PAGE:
When a single mom goes out on a date with somebody new, it always winds up feeling like a job interview. My mama used to wonder if she’d ever meet someone, who wouldn’t find out about me and then turn around and run. I met the man I call my dad when I was five years old. He took my mom out to a movie and for once, I got to go too. A few months later I remember lying there in bed and I overheard him, pop the question and I prayed that she’d say yes. And then all of a sudden we went from something’s missing to a family.
Looking back all I can say all the things he did for me, that I hope I’m at least half the parent that he didn’t have to be…Fathering a child is common; being a dad is remarkable; parenting someone else’s child is extraordinary. Children need Dads who are men. You do not have to father children to parent but you do have to be mature.
To become a dad, you don’t have to be a biological father
I recall, two men without biological children, who contributed much to the lives of millions of children. Dr. Seuss and Mr. Fred Rogers, each in his own way, devoted their lives to the wellbeing of children. Dr. Seuss, Theodor Seuss Geisel, authored 60 plus books for children. He wrote delightful, memorable stories and sold over 600 million books in 20 different languages. I, for one, learned to read aloud from his books. Fred Rogers, Fred McFeely Rogers, created the television series, Mister Rogers’ Neighborhood. His mild manner, comforted children through difficult issues of loneliness, divorce, war, and demonstrated, by his modeling, how to be a friend living in the community.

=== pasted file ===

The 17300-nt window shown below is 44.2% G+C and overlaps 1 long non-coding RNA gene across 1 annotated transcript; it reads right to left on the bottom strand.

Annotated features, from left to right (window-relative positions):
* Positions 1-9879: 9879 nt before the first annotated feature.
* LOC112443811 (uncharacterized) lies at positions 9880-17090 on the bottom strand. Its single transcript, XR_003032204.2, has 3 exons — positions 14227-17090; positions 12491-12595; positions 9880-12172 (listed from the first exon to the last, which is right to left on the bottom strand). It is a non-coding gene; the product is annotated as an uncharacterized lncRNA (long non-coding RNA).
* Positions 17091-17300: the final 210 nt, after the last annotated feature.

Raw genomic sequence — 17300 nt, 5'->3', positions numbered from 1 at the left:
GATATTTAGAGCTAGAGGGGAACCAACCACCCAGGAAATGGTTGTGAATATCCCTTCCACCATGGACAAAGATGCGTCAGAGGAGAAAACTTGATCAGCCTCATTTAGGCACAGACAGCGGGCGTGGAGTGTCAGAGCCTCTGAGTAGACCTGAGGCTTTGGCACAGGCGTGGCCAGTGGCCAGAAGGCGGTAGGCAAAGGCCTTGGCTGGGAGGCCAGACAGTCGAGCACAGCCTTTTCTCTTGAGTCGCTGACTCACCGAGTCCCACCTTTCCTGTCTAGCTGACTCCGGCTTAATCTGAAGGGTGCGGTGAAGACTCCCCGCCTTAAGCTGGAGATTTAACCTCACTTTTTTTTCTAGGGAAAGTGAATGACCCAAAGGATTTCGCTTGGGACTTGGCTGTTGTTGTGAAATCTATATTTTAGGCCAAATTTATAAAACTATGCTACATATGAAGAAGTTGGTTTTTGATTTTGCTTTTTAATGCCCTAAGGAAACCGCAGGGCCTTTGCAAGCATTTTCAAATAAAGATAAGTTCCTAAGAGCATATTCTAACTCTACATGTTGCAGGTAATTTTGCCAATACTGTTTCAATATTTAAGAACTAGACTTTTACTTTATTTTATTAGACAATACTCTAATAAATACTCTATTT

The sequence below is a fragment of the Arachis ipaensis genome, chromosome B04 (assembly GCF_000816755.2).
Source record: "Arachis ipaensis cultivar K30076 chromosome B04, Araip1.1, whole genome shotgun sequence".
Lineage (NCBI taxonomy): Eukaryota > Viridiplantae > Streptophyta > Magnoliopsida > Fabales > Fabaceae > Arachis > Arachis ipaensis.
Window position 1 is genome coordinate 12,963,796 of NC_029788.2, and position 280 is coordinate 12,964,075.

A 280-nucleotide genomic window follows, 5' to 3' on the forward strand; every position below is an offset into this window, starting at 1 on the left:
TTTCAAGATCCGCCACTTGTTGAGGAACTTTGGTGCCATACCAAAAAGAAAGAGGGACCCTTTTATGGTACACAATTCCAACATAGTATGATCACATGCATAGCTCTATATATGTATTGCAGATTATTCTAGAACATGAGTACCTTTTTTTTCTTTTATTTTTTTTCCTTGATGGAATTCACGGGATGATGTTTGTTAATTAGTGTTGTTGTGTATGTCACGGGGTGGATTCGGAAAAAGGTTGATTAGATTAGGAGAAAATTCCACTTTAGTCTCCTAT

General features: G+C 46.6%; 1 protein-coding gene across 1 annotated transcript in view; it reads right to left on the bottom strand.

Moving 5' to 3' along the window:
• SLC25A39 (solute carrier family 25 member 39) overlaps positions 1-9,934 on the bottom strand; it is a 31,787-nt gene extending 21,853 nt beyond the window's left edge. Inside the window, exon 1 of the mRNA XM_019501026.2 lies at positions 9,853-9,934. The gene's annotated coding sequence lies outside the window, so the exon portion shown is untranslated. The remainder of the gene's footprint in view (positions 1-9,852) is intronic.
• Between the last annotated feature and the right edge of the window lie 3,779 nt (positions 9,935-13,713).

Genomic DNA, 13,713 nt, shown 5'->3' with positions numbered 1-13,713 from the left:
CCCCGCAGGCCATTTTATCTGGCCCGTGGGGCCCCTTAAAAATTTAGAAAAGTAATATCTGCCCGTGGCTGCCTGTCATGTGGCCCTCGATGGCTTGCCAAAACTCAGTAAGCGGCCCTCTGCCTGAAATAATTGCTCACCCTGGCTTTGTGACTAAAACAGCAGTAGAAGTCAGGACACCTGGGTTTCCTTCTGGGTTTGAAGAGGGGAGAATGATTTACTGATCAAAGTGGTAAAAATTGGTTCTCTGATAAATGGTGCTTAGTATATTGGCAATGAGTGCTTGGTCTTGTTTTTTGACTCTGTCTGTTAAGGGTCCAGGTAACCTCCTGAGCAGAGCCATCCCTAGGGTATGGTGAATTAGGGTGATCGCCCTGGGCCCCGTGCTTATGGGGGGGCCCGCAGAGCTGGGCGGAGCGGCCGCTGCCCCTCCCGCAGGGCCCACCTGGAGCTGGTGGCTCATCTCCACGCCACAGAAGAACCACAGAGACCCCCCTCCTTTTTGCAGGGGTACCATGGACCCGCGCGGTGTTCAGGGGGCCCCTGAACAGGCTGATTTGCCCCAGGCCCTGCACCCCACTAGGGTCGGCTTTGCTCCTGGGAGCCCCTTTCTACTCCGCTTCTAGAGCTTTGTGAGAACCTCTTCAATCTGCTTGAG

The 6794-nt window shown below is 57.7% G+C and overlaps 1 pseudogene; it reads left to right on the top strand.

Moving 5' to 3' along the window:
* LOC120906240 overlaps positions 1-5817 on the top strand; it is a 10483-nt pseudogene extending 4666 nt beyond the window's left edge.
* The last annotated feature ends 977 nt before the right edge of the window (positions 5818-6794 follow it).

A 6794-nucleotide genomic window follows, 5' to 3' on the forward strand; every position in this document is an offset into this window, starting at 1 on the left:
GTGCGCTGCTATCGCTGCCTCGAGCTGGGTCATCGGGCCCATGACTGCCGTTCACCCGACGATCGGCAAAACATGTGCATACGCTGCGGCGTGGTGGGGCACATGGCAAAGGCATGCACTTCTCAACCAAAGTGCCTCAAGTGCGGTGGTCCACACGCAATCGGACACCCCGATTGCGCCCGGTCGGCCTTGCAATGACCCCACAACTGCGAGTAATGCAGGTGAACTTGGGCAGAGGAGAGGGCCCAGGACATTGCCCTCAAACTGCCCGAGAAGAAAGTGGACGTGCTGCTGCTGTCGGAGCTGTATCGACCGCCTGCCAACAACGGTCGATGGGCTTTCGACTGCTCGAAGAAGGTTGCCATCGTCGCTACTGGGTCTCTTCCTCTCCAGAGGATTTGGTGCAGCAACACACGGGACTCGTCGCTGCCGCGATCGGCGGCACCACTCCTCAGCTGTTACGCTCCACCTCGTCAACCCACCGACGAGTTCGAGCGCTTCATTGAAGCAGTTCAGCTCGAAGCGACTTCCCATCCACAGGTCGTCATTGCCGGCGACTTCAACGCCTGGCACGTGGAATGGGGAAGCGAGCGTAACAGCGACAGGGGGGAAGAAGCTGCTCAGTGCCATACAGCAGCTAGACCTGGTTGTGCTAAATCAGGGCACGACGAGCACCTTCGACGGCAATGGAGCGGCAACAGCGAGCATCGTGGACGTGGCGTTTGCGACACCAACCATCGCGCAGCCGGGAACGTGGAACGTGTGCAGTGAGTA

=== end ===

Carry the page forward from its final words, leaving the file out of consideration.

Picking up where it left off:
In my practice, I ask men, “Who is your role-model for being a dad?” Too often, I get a perplexed look and this response, “No one.” Then we set about, defining the practice of parenthood. Dads, new to parenting, often live in fear of doing the wrong thing or missing the mark. Parenting is not a contest. An honest assessment of the parenting work ahead can be daunting. I recall being fearful about an assignment is given at university. Over a semester we students were each assigned a child to teach reading. We were anxious about messing up, failing the assignment, worse yet inadvertently doing something to ruin the child’s education.
Our instructor, Dr. Wright said, “If you spend an hour each week talking to a child about reading, his reading improves. If you spend an hour each week with a child and you don’t talk about reading, his reading improves.”
Spend time with your child
Showing an interest in a child and giving your time are priceless gifts. Dad-, your provision, and protection allow you to be present and are not excuses for absence. Whether you are the biological father, the Dad who adopted, or got adopted into your role, no substitute will do; your children need you.